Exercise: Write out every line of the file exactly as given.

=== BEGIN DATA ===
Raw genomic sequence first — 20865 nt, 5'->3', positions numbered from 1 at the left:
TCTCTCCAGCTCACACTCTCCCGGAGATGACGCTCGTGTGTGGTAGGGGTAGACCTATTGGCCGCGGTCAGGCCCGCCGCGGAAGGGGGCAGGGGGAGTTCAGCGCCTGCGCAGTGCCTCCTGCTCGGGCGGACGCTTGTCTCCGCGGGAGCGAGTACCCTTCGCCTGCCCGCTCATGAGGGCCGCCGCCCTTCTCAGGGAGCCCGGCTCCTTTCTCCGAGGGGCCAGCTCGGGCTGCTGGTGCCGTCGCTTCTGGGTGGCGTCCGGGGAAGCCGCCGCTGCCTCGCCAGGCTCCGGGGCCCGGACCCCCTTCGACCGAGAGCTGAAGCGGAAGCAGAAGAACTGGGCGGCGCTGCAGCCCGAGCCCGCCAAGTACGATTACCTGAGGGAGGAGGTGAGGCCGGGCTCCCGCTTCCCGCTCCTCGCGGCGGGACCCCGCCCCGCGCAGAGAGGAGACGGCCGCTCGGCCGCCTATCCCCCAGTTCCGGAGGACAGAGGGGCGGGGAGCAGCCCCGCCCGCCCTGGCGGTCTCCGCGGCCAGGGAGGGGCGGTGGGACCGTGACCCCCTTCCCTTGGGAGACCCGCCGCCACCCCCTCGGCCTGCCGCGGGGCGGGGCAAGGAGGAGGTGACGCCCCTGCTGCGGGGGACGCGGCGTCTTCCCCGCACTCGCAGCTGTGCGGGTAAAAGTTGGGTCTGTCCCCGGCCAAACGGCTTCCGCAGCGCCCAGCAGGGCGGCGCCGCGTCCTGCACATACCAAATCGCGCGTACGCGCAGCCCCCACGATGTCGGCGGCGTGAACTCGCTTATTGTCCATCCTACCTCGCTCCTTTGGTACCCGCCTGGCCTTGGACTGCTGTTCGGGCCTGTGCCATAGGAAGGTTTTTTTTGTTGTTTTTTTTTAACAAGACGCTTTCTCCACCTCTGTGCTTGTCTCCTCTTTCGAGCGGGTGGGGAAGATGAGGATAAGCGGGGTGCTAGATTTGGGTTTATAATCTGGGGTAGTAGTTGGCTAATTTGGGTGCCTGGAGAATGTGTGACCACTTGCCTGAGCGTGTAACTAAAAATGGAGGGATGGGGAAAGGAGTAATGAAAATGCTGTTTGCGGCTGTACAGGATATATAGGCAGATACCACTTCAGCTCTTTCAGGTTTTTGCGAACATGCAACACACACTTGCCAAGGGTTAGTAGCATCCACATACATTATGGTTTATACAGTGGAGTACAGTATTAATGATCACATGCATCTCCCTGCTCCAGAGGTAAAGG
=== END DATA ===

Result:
Raw genomic sequence first — 20865 nt, 5'->3', positions numbered from 1 at the left:
TCTCTCCAGCTCACACTCTCCCGGAGATGACGCTCGTGTGTGGTAGGGGTAGACCTATTGGCCGCGGTCAGGCCCGCCGCGGAAGGGGGCAGGGGGAGTTCAGCGCCTGCGCAGTGCCTCCTGCTCGGGCGGACGCTTGTCTCCGCGGGAGCGAGTACCCTTCGCCTGCCCGCTCATGAGGGCCGCCGCCCTTCTCAGGGAGCCCGGCTCCTTTCTCCGAGGGGCCAGCTCGGGCTGCTGGTGCCGTCGCTTCTGGGTGGCGTCCGGGGAAGCCGCCGCTGCCTCGCCAGGCTCCGGGGCCCGGACCCCCTTCGACCGAGAGCTGAAGCGGAAGCAGAAGAACTGGGCGGCGCTGCAGCCCGAGCCCGCCAAGTACGATTACCTGAGGGAGGAGGTGAGGCCGGGCTCCCGCTTCCCGCTCCTCGCGGCGGGACCCCGCCCCGCGCAGAGAGGAGACGGCCGCTCGGCCGCCTATCCCCCAGTTCCGGAGGACAGAGGGGCGGGGAGCAGCCCCGCCCGCCCTGGCGGTCTCCGCGGCCAGGGAGGGGCGGTGGGACCGTGACCCCCTTCCCTTGGGAGACCCGCCGCCACCCCCTCGGCCTGCCGCGGGGCGGGGCAAGGAGGAGGTGACGCCCCTGCTGCGGGGGACGCGGCGTCTTCCCCGCACTCGCAGCTGTGCGGGTAAAAGTTGGGTCTGTCCCCGGCCAAACGGCTTCCGCAGCGCCCAGCAGGGCGGCGCCGCGTCCTGCACATACCAAATCGCGCGTACGCGCAGCCCCCACGATGTCGGCGGCGTGAACTCGCTTATTGTCCATCCTACCTCGCTCCTTTGGTACCCGCCTGGCCTTGGACTGCTGTTCGGGCCTGTGCCATAGGAAGGTTTTTTTTGTTGTTTTTTTTTAACAAGACGCTTTCTCCACCTCTGTGCTTGTCTCCTCTTTCGAGCGGGTGGGGAAGATGAGGATAAGCGGGGTGCTAGATTTGGGTTTATAATCTGGGGTAGTAGTTGGCTAATTTGGGTGCCTGGAGAATGTGTGACCACTTGCCTGAGCGTGTAACTAAAAATGGAGGGATGGGGAAAGGAGTAATGAAAATGCTGTTTGCGGCTGTACAGGATATATAGGCAGATACCACTTCAGCTCTTTCAGGTTTTTGCGAACATGCAACACACACTTGCCAAGGGTTAGTAGCATCCACATACATTATGGTTTATACAGTGGAGTACAGTATTAATGATCACATGCATCTCCCTGCTCCAGAGGTAAAGG